Credit such big thinking to our nation's historic promise to fulfill every desire: land ownership, good jobs, freedom to do as one pleases, the horn of plenty. With so much space available and the means to develop it, why not live large?
Yet we're finding that large is not always the way to go, for all kinds of reasons. Environmentally, we're finding we need to share, not hoard, our resources to compensate for the overpopulation of our species and our general wastefulness. Economically, some of us don't make enough bread to afford big things. Spiritually, we feel alienated as we strive to achieve the American Dream--a dream that is often in conflict with our souls' true needs.
In this issue of Casa, we address the issue of working with and living in small spaces. We found that instead of being a disadvantage, a small space can actually enrich one's life and provide an outlet for one's creative energy.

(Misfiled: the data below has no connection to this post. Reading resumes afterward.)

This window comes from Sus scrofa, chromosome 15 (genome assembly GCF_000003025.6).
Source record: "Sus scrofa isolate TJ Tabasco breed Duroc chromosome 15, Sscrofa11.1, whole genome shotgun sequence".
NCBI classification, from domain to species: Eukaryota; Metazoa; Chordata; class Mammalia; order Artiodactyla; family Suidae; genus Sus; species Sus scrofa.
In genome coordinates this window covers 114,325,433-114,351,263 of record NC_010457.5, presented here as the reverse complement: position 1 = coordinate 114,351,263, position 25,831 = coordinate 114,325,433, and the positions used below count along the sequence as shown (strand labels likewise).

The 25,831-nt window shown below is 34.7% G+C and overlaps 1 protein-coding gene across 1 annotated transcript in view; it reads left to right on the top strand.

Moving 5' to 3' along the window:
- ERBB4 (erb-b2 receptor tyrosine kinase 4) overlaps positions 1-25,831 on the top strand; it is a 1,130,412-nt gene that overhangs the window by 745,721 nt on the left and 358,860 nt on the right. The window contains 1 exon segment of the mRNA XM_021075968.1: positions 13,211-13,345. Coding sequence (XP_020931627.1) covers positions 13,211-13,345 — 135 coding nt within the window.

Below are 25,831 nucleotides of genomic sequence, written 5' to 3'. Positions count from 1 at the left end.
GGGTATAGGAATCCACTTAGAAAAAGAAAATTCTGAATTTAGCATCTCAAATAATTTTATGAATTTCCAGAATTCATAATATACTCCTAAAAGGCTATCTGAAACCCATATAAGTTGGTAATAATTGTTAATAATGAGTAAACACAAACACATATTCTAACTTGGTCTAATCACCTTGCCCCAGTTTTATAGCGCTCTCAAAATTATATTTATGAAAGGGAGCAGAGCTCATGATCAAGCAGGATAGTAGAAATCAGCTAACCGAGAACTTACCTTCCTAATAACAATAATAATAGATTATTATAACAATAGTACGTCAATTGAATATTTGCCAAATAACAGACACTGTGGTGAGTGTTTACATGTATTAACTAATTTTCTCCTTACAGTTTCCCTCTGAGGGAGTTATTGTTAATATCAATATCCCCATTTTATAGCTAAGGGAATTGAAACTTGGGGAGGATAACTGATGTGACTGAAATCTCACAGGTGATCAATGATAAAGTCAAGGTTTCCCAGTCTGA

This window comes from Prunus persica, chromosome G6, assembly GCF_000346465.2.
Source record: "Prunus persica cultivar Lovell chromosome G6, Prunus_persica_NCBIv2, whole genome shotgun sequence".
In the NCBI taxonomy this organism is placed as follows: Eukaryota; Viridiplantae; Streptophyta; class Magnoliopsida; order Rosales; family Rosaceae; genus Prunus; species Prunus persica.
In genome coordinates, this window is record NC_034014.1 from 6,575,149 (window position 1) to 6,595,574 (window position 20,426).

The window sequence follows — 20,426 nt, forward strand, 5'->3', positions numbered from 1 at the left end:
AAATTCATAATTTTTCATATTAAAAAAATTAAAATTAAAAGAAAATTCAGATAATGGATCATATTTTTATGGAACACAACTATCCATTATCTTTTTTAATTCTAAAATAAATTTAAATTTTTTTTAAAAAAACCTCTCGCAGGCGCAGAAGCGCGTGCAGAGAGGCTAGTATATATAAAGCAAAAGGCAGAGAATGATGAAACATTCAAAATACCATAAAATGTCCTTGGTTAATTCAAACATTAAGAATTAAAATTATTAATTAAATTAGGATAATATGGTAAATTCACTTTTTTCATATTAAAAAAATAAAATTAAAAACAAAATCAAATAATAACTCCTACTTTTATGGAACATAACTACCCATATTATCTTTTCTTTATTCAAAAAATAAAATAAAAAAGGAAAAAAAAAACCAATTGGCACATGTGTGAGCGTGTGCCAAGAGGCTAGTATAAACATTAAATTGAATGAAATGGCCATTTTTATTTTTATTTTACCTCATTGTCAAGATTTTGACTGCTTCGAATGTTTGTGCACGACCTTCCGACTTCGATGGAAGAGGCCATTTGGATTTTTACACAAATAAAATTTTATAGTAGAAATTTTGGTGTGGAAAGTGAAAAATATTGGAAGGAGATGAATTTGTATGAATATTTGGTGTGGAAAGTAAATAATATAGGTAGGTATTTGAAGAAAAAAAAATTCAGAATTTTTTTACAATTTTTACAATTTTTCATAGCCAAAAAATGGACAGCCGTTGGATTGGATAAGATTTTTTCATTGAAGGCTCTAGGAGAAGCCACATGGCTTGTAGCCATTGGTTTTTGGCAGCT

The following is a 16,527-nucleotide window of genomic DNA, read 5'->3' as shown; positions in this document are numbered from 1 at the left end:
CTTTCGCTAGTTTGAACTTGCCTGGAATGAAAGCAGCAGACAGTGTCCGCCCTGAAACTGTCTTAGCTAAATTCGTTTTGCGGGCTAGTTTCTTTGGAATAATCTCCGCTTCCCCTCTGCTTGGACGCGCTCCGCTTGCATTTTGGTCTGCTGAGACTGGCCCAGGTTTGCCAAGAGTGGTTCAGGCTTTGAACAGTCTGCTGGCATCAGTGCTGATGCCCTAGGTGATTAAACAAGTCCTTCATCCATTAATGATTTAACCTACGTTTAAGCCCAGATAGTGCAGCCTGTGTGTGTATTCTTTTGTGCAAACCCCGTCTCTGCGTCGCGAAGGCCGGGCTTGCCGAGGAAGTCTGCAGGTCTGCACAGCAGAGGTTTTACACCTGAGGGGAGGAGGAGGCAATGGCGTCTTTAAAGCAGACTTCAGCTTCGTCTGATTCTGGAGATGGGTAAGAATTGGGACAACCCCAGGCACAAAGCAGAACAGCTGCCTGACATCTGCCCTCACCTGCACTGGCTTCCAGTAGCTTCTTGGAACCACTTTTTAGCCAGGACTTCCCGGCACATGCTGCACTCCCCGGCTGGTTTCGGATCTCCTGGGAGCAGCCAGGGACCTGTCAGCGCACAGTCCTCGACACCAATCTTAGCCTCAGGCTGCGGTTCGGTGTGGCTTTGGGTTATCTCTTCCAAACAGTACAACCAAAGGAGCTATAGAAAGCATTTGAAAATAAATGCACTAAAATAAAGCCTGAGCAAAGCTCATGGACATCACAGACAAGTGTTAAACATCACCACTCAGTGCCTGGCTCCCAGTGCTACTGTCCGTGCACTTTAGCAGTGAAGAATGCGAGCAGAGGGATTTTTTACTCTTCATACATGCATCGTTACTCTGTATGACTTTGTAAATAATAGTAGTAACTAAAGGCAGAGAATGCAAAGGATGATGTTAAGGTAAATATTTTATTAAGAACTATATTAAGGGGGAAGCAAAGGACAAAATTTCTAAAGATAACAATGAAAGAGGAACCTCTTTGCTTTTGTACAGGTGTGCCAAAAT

Personalization of one's space is what makes a house a home, not size. Beth Livingston's interview with bestselling author and architect Sarah Susanka channels the frustrations of homeowners struggling to square their desire to have a show palace--like those in glossy magazines--with their desire to live comfortably. Through creative architecture and design, Susanka assures us we'll be happier with smaller spaces.
Many of us have endured the slings and arrows of college dormitory life, and no one understands them better than six-time co-ed Louis St. Lewis. He tells us how to accessorize the tiny, cramped, institutional all-in-one home with big style and spirit.
Clancy Nolan introduces us to a woman who manages to reconcile her obsession with collecting with a small home. Unconventional and individualistic, Michelle Lee is proof that more can be more, if done well.
By contrast, Cynthia Greenlee advocates a simpler approach for those of us who are less talented at managing clutter. She reminds us that the cliché, "less is more," has been the philosophical paradigm from the beginning of time.